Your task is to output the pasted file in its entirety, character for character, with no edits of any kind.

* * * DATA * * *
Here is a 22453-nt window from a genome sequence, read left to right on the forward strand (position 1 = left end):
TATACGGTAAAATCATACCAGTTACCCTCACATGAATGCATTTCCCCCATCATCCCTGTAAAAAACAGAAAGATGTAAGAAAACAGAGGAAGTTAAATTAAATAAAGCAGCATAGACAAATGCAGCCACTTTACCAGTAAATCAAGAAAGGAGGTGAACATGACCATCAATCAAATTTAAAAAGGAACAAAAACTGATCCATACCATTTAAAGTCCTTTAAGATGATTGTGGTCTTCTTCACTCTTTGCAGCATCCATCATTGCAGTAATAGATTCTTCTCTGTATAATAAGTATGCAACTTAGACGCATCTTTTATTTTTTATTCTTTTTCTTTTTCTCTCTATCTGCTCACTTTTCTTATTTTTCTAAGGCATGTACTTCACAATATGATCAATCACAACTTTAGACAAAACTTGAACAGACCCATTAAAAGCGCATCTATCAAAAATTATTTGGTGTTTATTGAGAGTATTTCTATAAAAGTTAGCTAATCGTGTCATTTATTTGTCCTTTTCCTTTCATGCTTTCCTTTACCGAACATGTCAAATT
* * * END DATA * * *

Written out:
Here is a 22453-nt window from a genome sequence, read left to right on the forward strand (position 1 = left end):
TATACGGTAAAATCATACCAGTTACCCTCACATGAATGCATTTCCCCCATCATCCCTGTAAAAAACAGAAAGATGTAAGAAAACAGAGGAAGTTAAATTAAATAAAGCAGCATAGACAAATGCAGCCACTTTACCAGTAAATCAAGAAAGGAGGTGAACATGACCATCAATCAAATTTAAAAAGGAACAAAAACTGATCCATACCATTTAAAGTCCTTTAAGATGATTGTGGTCTTCTTCACTCTTTGCAGCATCCATCATTGCAGTAATAGATTCTTCTCTGTATAATAAGTATGCAACTTAGACGCATCTTTTATTTTTTATTCTTTTTCTTTTTCTCTCTATCTGCTCACTTTTCTTATTTTTCTAAGGCATGTACTTCACAATATGATCAATCACAACTTTAGACAAAACTTGAACAGACCCATTAAAAGCGCATCTATCAAAAATTATTTGGTGTTTATTGAGAGTATTTCTATAAAAGTTAGCTAATCGTGTCATTTATTTGTCCTTTTCCTTTCATGCTTTCCTTTACCGAACATGTCAAATT